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Comments

  • 129
    I don't think its the governments job to parent us on what we should or shouldn't eat or do. Give them an inch, they'll take a mile and then some, next law they try and pass maybe something you don't agree with. - 8/3/2011   11:46:43 AM
  • QNBEEE
    128
    Did you ever go to Red Lobster! There whole menu is nothing but salt tasting,from the
    Baked Potato to the rest of the dinner. I ask for no salt ans they said the only thing they could do not to salt the Bake Potato. The rest is already pre made that way. YACK!! - 11/10/2010   8:51:21 PM
  • 127
    Its the governments job - 10/4/2010   8:40:12 AM
  • EARTHBLING
    126
    I believe some food manufacturers will voluntarily reduce sodium levels--but not many. Salt is useful to the food industry to blunt the taste of cheap poor quality ingredients, it is also useful profit enhancer for the meat and poultry industries by binding water in meats so it is heavier. I think the government is too slow in making meaningful policies to protect our health. - 5/1/2010   12:50:33 PM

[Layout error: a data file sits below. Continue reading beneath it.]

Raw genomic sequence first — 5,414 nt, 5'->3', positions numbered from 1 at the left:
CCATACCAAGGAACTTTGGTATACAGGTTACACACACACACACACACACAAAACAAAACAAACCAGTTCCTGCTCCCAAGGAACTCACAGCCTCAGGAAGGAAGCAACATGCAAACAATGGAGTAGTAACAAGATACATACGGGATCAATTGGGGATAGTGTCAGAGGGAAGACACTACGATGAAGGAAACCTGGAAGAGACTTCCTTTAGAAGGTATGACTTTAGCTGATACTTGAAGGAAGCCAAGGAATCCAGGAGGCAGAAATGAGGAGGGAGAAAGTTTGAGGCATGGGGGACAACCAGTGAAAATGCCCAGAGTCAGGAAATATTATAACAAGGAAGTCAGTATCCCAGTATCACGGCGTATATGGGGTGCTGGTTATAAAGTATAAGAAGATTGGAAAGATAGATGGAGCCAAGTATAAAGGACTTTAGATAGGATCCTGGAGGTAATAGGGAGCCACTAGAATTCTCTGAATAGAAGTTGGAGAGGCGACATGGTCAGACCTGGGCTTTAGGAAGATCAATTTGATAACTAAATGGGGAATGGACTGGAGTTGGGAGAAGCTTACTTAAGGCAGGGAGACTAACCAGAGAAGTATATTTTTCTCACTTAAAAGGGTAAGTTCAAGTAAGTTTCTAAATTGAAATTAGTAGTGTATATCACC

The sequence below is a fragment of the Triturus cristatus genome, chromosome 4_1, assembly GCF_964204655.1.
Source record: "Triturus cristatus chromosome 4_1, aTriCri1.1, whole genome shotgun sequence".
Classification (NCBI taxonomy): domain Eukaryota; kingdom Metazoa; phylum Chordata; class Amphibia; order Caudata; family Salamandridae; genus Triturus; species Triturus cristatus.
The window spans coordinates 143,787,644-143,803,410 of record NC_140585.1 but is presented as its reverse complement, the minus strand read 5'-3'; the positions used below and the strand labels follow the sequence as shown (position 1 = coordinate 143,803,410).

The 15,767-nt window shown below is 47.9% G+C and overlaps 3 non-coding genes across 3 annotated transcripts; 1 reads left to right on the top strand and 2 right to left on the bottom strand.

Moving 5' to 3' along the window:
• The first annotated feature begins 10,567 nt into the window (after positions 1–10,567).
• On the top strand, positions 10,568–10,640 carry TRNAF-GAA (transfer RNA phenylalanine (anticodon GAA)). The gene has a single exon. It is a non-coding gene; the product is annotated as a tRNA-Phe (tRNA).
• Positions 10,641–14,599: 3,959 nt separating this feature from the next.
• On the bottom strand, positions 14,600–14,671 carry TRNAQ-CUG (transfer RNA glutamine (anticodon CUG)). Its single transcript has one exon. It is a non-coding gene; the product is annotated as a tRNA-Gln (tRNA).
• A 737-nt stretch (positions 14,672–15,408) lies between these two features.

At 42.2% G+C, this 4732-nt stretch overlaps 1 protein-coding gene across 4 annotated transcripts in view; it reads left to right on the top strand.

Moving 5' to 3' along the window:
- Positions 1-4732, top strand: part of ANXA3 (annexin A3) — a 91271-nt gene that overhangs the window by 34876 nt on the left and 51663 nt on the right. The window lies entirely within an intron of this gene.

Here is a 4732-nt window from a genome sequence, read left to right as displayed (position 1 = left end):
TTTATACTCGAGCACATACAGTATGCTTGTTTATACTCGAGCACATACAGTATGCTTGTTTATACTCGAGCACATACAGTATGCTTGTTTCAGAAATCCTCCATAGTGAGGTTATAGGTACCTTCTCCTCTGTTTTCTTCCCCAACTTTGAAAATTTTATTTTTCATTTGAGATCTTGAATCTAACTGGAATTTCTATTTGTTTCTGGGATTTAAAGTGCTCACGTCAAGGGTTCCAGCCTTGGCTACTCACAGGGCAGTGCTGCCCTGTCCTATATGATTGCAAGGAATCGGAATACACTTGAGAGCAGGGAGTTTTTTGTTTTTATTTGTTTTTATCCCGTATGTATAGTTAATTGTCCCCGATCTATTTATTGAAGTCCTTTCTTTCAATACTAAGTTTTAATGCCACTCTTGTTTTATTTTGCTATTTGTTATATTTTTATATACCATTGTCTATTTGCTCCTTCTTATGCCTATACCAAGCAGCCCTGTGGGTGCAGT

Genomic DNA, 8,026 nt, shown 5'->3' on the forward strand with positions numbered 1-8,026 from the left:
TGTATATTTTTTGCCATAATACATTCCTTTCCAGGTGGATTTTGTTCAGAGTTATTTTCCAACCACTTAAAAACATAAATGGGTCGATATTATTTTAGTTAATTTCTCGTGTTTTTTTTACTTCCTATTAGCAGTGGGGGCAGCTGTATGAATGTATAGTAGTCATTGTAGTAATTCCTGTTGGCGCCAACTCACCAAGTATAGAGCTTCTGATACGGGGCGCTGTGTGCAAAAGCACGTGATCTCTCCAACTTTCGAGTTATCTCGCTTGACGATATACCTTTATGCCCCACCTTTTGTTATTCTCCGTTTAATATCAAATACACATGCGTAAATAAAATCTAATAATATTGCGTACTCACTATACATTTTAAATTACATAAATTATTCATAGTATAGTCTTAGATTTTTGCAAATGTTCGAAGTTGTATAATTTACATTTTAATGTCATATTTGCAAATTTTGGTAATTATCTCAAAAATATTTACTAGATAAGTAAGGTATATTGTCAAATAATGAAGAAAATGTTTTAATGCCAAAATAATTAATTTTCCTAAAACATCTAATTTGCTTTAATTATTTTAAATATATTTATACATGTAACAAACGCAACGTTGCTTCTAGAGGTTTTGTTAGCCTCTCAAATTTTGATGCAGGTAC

• 125
    I hope they are successful in this quest if more people knew how much sodium changes their bodies....many more people would be without high blood pressure which leads to a slew of other issues. Not to mention several other issues this can cause. So good luck I am rooting for them
    - 4/30/2010   1:07:05 PM
  • 124